Cape Town considers results of 'Airbnb' survey

Category Property News

The deadline for responses to the City of Cape Town's survey on short-term letting/holiday letting closed on Friday.

While the city investigates possible changes to the bylaw regulating short-term letting in line with international standards, mayoral spokeswoman Zara Nicholson, confirmed that the Municipal Planning By-law together with its policies and frameworks, controlled holiday accommodation, especially letting in apartment blocks.

Nicholson said property owners could apply for zoning permission, and people could report contraventions.

Applications for consent of use must be made to Cape Town's Development Management Department while complaints about alleged contraventions in the City Bowl area can be made at the Table Bay office (021 400 644).

Nicholson said the by-law had been drafted before the expansion of the shared economy and technological changes in the tourism and short-term letting sector.

The idea of the survey was to better understand the shared economy and its impact on all residents.

"This will inform a policy and an amendment to the by-law to regulate short-term rentals.

"The city is engaging with multiple stakeholders to understand more about the impact of short-term letting in the city – its impact on the tourism industry, its impact on the property market and its impact on Cape Town's social fabric.

"Discussions are ongoing with short-term letting platforms (such as Airbnb), users, guests, the hospitality industry and property marketing agents."

Nicholson said a number of cities globally had developed policies aimed at regulating the sharing economy, especially short-term letting.

"We are engaging with the industry and the users/customers so as to better appreciate the nuances and dynamics of the industry so we can design an effective, balanced and representative response."

Nicholson said the survey results and time frames would be published in due course.

Last week, Cape Town signed a hospitality collaboration agreement with Airbnb aimed at promoting the "benefits of people-to-people tourism for Cape Town residents and their communities".

Internationally, cities that are battling with major rental housing crises have cracked down on single owner/multiple apartment holiday letting while supporting owners who rent out spare rooms in their apartments as long as they remain there with guests.

Many cities – including London, Paris, Amsterdam, New York, Edinburgh, San Francisco, Denver, Seattle and Portland – are supporting the "shared economy" by addressing the duration of short-term letting periods.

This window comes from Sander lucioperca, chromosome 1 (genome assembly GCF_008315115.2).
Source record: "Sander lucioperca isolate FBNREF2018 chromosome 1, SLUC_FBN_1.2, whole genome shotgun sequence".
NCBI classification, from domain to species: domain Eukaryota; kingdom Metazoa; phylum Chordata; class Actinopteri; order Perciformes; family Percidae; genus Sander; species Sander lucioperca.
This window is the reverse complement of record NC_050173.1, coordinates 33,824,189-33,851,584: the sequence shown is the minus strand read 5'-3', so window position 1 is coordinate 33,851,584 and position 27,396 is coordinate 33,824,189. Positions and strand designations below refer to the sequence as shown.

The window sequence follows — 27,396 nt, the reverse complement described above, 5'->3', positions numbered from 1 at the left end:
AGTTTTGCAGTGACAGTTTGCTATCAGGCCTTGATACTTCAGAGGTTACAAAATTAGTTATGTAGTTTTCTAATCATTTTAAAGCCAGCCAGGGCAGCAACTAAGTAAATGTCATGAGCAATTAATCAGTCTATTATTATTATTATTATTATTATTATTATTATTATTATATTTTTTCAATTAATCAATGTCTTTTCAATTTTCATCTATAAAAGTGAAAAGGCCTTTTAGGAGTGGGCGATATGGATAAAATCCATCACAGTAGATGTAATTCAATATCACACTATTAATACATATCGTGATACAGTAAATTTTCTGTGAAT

These cities require owners to live in their premises for a specified number of days each year.

Owners who holiday let have to register and pay fees. High fines are being imposed on transgressors.

In New York, homeowners can let rooms in a unit in which they live but they cannot rent out other units in a two- or three-family home for a shorter period than 30 days. Apartment owners feel unsafe watching tourists wander in and out with suitcases.

In addition, hotels are held to higher fire and safety standards than are apartment buildings, like having clearly posted evacuation plans and extensive sprinkler systems.

In Edinburgh, consideration is being given to introducing controls to allow homeowners to let a property for no more than 90 days a year on the grounds of community issues of over-concentration, public safety, waste collection, noise and community cohesion.

A similar 90-day limitation has been imposed in a number of cities around the world.

Laura Spanjian, Airbnb public policy manager, said in in a statement in January, headlined "Working together to protect long-term housing in Portland", that the company has a one-host, one-home policy aimed at addressing the "housing affordability crisis and unwelcome commercial operators who may be converting housing to illegal hotels on our platform and others".

Introducing the policy to Portland, she said Airbnb had already launched the one-host, one-home product in New York and San Francisco, limiting "hosts to advertising listings at just one singular address on our platform".

Author: Blake Wilkens

Submitted 31 Oct 17 / Views 689